Place of Origin: SOUTHWEST CHINA
Date: Late 19th / Early 20th Century
Overall: 300mm (12 inches)
A well-formed leather armguard of the Yi or Nuosuo people (historically known as Lolo), an ethnic minority group in China which is based across the Sichuan, Yunnan, Guizhou and Guangxi provinces. The guard would generally be used to cover the wearer’s left-hand, which also held a shield, whilst the right hand would be used to wield a weapon.
A strip of red paint sits just above the rimmed base of the guard and is further decorated with three rows bordered with lines of yellow paint, each row containing a continuous band of small circles. The central trunk of the guard is undecorated, baring only the black lacquer which commonly covers Yi armour, and a leather belt is secured at the half-way point which could be fastened to adjust the tightness of the guard on the wearer’s arm. Towards the top-end of the armguard, the main section flares out, as the leather has been neatly recurved to form a brim which is painted en suite with the guard’s base. The interior – in no need of such adornments – shows the original leather surface which would have been extracted from Southern Yellow cattle (the breed indigenous to Southern China and Vietnam used to make Yi armour).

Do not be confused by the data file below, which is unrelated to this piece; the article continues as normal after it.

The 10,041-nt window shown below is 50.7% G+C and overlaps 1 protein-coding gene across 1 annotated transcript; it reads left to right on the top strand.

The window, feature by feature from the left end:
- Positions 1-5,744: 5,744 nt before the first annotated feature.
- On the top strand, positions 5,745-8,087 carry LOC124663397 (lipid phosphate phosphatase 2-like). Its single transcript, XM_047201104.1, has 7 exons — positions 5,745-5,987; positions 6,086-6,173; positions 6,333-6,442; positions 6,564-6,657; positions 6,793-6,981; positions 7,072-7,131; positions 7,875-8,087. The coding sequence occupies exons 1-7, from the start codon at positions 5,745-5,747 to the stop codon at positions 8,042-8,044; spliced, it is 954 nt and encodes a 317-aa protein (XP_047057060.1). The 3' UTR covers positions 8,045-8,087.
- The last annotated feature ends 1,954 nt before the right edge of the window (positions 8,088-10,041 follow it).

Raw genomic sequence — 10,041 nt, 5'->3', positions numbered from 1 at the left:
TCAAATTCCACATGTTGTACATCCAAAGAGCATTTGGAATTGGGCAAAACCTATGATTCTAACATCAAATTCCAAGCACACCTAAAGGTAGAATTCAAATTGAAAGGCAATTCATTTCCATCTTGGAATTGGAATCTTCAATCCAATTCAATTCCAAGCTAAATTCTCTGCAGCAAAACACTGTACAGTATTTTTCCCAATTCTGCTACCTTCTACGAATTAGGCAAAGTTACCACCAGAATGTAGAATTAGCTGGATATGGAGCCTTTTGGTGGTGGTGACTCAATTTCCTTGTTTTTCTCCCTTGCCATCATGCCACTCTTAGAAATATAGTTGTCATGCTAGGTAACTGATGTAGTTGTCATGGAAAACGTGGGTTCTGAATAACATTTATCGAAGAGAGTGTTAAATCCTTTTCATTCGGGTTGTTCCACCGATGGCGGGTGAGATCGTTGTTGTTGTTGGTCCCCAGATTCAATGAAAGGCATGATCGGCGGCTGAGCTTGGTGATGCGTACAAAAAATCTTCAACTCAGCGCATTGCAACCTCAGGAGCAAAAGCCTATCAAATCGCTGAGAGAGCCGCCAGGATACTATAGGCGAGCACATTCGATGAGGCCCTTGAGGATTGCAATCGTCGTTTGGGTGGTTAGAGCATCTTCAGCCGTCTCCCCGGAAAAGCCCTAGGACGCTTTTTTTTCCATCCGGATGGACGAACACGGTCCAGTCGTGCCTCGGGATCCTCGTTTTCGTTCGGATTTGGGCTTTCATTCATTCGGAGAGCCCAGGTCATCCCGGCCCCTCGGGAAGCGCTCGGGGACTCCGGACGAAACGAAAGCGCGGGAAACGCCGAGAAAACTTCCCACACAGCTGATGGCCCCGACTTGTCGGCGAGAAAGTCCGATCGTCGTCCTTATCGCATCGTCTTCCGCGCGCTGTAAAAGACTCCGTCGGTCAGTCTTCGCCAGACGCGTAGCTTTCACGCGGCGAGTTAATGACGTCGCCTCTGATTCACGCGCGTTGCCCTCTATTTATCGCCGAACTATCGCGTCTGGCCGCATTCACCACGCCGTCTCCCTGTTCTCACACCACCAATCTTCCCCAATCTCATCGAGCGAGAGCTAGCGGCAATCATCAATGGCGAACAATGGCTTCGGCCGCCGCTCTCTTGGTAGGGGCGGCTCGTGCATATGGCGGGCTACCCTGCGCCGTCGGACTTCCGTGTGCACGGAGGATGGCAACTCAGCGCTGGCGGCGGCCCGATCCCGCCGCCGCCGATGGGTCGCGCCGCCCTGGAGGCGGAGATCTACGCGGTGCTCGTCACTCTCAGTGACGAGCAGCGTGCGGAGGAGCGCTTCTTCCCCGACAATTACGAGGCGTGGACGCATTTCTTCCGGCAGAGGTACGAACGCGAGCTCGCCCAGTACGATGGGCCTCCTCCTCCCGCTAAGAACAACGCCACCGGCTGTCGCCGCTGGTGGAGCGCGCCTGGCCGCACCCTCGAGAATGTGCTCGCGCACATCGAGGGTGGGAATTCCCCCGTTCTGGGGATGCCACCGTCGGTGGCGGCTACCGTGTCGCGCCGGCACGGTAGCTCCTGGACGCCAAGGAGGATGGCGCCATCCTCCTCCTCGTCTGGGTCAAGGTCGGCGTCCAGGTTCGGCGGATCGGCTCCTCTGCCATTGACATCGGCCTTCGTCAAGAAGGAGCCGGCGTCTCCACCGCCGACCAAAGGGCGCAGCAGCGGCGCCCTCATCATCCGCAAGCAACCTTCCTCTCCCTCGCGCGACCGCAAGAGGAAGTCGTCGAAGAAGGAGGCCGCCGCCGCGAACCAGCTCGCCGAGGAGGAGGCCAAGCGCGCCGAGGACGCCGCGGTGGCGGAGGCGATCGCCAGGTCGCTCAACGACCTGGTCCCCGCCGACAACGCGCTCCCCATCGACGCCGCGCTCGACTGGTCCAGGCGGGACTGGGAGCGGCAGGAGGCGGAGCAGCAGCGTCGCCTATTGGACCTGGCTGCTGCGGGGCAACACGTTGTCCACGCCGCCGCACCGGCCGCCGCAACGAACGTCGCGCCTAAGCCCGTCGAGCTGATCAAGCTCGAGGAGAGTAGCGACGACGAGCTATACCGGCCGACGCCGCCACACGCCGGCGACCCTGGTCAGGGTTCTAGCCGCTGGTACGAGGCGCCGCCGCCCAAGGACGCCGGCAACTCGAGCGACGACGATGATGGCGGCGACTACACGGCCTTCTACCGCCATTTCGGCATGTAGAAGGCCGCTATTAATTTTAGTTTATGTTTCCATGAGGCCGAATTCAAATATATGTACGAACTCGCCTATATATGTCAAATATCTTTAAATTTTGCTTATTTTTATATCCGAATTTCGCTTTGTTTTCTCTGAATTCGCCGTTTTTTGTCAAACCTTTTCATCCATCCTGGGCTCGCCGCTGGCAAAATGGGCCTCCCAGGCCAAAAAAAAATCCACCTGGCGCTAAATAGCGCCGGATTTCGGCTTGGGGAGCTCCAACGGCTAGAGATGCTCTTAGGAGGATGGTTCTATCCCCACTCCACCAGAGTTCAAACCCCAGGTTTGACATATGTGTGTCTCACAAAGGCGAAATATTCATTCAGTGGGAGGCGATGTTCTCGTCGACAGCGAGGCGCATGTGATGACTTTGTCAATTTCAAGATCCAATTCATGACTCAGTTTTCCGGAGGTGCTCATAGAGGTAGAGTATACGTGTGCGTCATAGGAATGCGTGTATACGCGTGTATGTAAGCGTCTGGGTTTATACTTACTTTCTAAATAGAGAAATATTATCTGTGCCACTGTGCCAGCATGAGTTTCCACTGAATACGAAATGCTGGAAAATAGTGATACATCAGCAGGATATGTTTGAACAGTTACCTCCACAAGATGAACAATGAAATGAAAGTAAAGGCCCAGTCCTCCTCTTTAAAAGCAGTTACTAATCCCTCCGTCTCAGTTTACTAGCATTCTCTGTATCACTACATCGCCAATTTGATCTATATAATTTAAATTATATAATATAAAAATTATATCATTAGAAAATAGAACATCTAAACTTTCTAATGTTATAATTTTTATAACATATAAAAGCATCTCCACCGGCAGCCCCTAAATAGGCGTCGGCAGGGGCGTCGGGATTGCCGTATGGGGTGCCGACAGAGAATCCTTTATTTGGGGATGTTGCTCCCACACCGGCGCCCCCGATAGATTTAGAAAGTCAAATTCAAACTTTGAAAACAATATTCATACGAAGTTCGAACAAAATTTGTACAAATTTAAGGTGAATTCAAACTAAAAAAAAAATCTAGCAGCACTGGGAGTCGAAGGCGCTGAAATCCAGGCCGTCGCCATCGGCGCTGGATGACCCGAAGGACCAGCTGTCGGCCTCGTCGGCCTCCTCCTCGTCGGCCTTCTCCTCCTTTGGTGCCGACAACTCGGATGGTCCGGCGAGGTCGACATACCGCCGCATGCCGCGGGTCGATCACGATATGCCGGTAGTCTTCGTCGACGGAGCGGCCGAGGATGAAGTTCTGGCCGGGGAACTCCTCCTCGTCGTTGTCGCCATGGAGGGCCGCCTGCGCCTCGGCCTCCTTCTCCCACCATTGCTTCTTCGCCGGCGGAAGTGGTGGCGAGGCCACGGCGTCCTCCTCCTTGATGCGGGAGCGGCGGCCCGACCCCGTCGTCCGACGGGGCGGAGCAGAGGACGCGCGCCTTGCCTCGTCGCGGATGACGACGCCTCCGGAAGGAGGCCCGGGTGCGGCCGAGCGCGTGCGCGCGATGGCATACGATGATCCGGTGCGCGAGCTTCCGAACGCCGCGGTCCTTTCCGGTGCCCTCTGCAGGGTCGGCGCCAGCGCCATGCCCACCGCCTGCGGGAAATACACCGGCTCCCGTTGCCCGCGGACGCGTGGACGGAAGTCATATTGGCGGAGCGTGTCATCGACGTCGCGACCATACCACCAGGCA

An example of similar form is preserved in the Quai Branly Museum in Paris (Inventory Number 71.1946.22.8) and another as part of a museum exhibition held in Hong Kong (Cat. No. 27), although both lack the painted decoration of our example.
(1) Mei-yin Lee & Dr. Florian Knothe (eds.), Embroidered Identities: Ornately Decorated Textiles and Accessories of Chinese Ethnic Minorities, published by the University Museum and Art Gallery at The University of Hong Kong, Hong Kong, 2013, p. 114.
Henry Bussière, Princes des Cimes, Editions Adamas, 2003
From the collection of Acher Eskanasy
 Mei-yin Lee & Dr. Florian Knothe (eds.), Embroidered Identities: Ornately Decorated Textiles and Accessories of Chinese Ethnic Minorities, published by the University Museum and Art Gallery at The University of Hong Kong, Hong Kong, 2013, p. 114.